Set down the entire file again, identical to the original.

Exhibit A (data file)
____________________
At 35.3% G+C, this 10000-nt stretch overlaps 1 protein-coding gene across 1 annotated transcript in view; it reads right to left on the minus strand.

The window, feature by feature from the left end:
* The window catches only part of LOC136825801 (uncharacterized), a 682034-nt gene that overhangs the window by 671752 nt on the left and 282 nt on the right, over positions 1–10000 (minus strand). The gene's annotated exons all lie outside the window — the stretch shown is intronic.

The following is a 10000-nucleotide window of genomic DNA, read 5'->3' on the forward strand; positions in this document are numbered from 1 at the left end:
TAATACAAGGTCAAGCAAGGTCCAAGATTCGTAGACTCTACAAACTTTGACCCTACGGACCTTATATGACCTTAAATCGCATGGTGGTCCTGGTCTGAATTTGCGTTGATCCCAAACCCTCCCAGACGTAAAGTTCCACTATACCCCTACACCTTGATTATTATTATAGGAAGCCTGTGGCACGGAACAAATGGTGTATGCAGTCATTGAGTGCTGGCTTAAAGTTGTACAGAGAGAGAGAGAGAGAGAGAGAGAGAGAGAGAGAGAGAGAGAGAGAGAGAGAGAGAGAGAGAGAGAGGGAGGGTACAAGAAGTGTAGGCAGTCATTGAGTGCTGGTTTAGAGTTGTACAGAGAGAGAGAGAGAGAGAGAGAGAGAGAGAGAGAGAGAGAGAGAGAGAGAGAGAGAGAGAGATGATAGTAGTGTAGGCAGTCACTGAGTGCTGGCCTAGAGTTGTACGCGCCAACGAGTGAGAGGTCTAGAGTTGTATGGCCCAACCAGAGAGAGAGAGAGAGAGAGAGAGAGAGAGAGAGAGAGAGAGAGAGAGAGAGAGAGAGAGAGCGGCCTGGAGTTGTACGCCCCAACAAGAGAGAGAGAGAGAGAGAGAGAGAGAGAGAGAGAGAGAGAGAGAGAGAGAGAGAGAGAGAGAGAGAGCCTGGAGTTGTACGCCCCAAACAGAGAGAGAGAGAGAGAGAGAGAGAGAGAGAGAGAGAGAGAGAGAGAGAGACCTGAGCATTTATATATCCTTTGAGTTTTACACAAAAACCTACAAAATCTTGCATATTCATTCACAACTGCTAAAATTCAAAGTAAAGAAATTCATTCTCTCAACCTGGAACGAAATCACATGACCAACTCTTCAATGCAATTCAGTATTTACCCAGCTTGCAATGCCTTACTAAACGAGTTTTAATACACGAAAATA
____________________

At 35.3% G+C, this 10000-nt stretch overlaps 1 protein-coding gene across 1 annotated transcript in view; it reads right to left on the minus strand.

The window, feature by feature from the left end:
* The window catches only part of LOC136825801 (uncharacterized), a 682034-nt gene that overhangs the window by 671752 nt on the left and 282 nt on the right, over positions 1–10000 (minus strand). The gene's annotated exons all lie outside the window — the stretch shown is intronic.

The following is a 10000-nucleotide window of genomic DNA, read 5'->3' on the forward strand; positions in this document are numbered from 1 at the left end:
TAATACAAGGTCAAGCAAGGTCCAAGATTCGTAGACTCTACAAACTTTGACCCTACGGACCTTATATGACCTTAAATCGCATGGTGGTCCTGGTCTGAATTTGCGTTGATCCCAAACCCTCCCAGACGTAAAGTTCCACTATACCCCTACACCTTGATTATTATTATAGGAAGCCTGTGGCACGGAACAAATGGTGTATGCAGTCATTGAGTGCTGGCTTAAAGTTGTACAGAGAGAGAGAGAGAGAGAGAGAGAGAGAGAGAGAGAGAGAGAGAGAGAGAGAGAGAGAGAGAGAGAGGGAGGGTACAAGAAGTGTAGGCAGTCATTGAGTGCTGGTTTAGAGTTGTACAGAGAGAGAGAGAGAGAGAGAGAGAGAGAGAGAGAGAGAGAGAGAGAGAGAGAGAGAGAGAGATGATAGTAGTGTAGGCAGTCACTGAGTGCTGGCCTAGAGTTGTACGCGCCAACGAGTGAGAGGTCTAGAGTTGTATGGCCCAACCAGAGAGAGAGAGAGAGAGAGAGAGAGAGAGAGAGAGAGAGAGAGAGAGAGAGAGAGAGAGAGCGGCCTGGAGTTGTACGCCCCAACAAGAGAGAGAGAGAGAGAGAGAGAGAGAGAGAGAGAGAGAGAGAGAGAGAGAGAGAGAGAGAGAGAGAGCCTGGAGTTGTACGCCCCAAACAGAGAGAGAGAGAGAGAGAGAGAGAGAGAGAGAGAGAGAGAGAGAGAGAGACCTGAGCATTTATATATCCTTTGAGTTTTACACAAAAACCTACAAAATCTTGCATATTCATTCACAACTGCTAAAATTCAAAGTAAAGAAATTCATTCTCTCAACCTGGAACGAAATCACATGACCAACTCTTCAATGCAATTCAGTATTTACCCAGCTTGCAATGCCTTACTAAACGAGTTTTAATACACGAAAATA